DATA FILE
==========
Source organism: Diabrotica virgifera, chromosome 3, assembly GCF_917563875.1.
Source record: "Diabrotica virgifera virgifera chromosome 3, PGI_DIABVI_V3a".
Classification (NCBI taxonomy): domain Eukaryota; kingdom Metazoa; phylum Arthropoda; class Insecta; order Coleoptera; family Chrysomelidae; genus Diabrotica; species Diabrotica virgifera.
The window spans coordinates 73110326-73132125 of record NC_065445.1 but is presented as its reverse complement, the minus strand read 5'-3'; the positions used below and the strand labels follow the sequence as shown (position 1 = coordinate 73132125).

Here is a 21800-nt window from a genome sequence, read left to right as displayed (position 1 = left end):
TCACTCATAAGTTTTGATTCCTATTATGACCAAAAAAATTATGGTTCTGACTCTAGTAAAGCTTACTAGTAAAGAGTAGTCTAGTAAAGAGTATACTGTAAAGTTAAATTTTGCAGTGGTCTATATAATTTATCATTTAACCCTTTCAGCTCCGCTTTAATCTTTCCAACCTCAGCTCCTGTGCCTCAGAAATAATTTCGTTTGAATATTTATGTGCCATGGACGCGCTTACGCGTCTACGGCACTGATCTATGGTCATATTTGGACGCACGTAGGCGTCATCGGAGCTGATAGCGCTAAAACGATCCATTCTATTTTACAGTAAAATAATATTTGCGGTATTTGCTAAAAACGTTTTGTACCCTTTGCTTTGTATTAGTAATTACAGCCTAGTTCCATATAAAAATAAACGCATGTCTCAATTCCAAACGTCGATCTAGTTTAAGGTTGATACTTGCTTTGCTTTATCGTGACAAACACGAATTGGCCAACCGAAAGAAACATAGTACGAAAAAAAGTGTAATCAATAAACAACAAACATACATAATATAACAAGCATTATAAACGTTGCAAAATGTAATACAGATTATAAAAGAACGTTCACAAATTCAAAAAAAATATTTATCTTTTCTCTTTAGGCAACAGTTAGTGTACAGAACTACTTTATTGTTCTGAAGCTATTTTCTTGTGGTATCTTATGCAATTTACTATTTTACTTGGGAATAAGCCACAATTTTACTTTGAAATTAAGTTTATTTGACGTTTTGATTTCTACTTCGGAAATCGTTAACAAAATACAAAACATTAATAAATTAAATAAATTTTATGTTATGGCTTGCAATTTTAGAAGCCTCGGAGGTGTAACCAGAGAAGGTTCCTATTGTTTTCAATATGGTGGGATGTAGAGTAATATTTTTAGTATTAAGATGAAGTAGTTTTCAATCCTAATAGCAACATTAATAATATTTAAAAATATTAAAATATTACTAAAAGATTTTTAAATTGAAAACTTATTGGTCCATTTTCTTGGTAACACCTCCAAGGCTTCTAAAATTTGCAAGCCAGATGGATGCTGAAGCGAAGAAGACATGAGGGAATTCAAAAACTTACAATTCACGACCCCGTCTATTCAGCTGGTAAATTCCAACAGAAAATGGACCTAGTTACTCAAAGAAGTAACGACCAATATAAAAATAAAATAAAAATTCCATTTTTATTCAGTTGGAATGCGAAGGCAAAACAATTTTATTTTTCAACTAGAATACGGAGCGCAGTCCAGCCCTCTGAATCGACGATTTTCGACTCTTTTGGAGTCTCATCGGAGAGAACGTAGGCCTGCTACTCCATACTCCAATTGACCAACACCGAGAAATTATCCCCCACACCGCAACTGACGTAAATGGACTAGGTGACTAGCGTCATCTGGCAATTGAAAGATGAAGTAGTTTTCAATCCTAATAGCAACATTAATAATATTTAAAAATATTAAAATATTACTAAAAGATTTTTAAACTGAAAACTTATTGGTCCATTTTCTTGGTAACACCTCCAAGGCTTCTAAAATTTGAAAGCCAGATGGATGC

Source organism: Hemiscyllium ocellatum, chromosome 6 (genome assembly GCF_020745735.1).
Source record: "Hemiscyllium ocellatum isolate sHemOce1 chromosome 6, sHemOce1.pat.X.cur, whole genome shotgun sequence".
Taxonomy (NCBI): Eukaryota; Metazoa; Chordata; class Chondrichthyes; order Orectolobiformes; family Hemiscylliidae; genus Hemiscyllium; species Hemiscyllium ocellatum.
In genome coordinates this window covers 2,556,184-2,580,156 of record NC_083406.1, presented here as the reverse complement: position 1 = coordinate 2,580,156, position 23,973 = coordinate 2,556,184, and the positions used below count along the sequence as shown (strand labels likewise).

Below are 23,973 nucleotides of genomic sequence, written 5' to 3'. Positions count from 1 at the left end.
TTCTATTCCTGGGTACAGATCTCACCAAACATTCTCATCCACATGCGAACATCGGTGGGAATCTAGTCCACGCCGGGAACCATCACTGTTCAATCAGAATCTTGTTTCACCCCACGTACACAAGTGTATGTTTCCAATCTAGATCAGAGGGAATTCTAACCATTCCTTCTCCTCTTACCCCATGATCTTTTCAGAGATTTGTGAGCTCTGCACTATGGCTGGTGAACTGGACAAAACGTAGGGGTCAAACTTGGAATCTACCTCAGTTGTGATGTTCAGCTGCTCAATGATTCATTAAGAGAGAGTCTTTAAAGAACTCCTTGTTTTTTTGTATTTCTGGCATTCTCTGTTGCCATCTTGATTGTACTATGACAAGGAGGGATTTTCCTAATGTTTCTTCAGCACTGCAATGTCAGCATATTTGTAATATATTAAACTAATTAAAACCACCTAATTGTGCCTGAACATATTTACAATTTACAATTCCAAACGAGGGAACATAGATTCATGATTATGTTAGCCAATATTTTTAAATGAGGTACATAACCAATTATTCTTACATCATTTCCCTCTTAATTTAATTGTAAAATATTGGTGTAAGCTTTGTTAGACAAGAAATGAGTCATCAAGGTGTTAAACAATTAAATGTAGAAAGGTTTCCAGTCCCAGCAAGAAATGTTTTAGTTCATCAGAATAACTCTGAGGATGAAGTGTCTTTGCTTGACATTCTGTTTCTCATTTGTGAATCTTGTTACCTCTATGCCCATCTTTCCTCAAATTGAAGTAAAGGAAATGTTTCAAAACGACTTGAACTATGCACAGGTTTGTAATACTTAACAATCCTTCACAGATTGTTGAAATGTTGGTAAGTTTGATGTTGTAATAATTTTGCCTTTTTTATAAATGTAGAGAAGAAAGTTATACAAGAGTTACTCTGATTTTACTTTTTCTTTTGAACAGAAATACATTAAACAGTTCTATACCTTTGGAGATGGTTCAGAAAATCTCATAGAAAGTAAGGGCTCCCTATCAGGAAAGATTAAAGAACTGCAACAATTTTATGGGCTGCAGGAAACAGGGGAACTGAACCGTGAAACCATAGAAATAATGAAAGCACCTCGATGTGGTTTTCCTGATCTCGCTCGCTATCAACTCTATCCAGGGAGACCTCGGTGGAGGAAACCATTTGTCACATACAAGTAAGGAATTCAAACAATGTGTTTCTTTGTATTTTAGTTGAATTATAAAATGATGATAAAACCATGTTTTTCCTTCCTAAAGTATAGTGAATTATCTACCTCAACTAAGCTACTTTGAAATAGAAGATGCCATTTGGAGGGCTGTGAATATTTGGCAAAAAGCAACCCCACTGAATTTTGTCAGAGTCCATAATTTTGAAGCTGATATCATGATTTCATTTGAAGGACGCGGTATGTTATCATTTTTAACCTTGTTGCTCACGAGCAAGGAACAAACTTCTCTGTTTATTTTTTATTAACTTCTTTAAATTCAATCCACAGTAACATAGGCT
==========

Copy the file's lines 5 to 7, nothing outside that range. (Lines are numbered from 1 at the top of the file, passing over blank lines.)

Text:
Here is a 21800-nt window from a genome sequence, read left to right as displayed (position 1 = left end):
TCACTCATAAGTTTTGATTCCTATTATGACCAAAAAAATTATGGTTCTGACTCTAGTAAAGCTTACTAGTAAAGAGTAGTCTAGTAAAGAGTATACTGTAAAGTTAAATTTTGCAGTGGTCTATATAATTTATCATTTAACCCTTTCAGCTCCGCTTTAATCTTTCCAACCTCAGCTCCTGTGCCTCAGAAATAATTTCGTTTGAATATTTATGTGCCATGGACGCGCTTACGCGTCTACGGCACTGATCTATGGTCATATTTGGACGCACGTAGGCGTCATCGGAGCTGATAGCGCTAAAACGATCCATTCTATTTTACAGTAAAATAATATTTGCGGTATTTGCTAAAAACGTTTTGTACCCTTTGCTTTGTATTAGTAATTACAGCCTAGTTCCATATAAAAATAAACGCATGTCTCAATTCCAAACGTCGATCTAGTTTAAGGTTGATACTTGCTTTGCTTTATCGTGACAAACACGAATTGGCCAACCGAAAGAAACATAGTACGAAAAAAAGTGTAATCAATAAACAACAAACATACATAATATAACAAGCATTATAAACGTTGCAAAATGTAATACAGATTATAAAAGAACGTTCACAAATTCAAAAAAAATATTTATCTTTTCTCTTTAGGCAACAGTTAGTGTACAGAACTACTTTATTGTTCTGAAGCTATTTTCTTGTGGTATCTTATGCAATTTACTATTTTACTTGGGAATAAGCCACAATTTTACTTTGAAATTAAGTTTATTTGACGTTTTGATTTCTACTTCGGAAATCGTTAACAAAATACAAAACATTAATAAATTAAATAAATTTTATGTTATGGCTTGCAATTTTAGAAGCCTCGGAGGTGTAACCAGAGAAGGTTCCTATTGTTTTCAATATGGTGGGATGTAGAGTAATATTTTTAGTATTAAGATGAAGTAGTTTTCAATCCTAATAGCAACATTAATAATATTTAAAAATATTAAAATATTACTAAAAGATTTTTAAATTGAAAACTTATTGGTCCATTTTCTTGGTAACACCTCCAAGGCTTCTAAAATTTGCAAGCCAGATGGATGCTGAAGCGAAGAAGACATGAGGGAATTCAAAAACTTACAATTCACGACCCCGTCTATTCAGCTGGTAAATTCCAACAGAAAATGGACCTAGTTACTCAAAGAAGTAACGACCAATATAAAAATAAAATAAAAATTCCATTTTTATTCAGTTGGAATGCGAAGGCAAAACAATTTTATTTTTCAACTAGAATACGGAGCGCAGTCCAGCCCTCTGAATCGACGATTTTCGACTCTTTTGGAGTCTCATCGGAGAGAACGTAGGCCTGCTACTCCATACTCCAATTGACCAACACCGAGAAATTATCCCCCACACCGCAACTGACGTAAATGGACTAGGTGACTAGCGTCATCTGGCAATTGAAAGATGAAGTAGTTTTCAATCCTAATAGCAACATTAATAATATTTAAAAATATTAAAATATTACTAAAAGATTTTTAAACTGAAAACTTATTGGTCCATTTTCTTGGTAACACCTCCAAGGCTTCTAAAATTTGAAAGCCAGATGGATGC

Source organism: Hemiscyllium ocellatum, chromosome 6 (genome assembly GCF_020745735.1).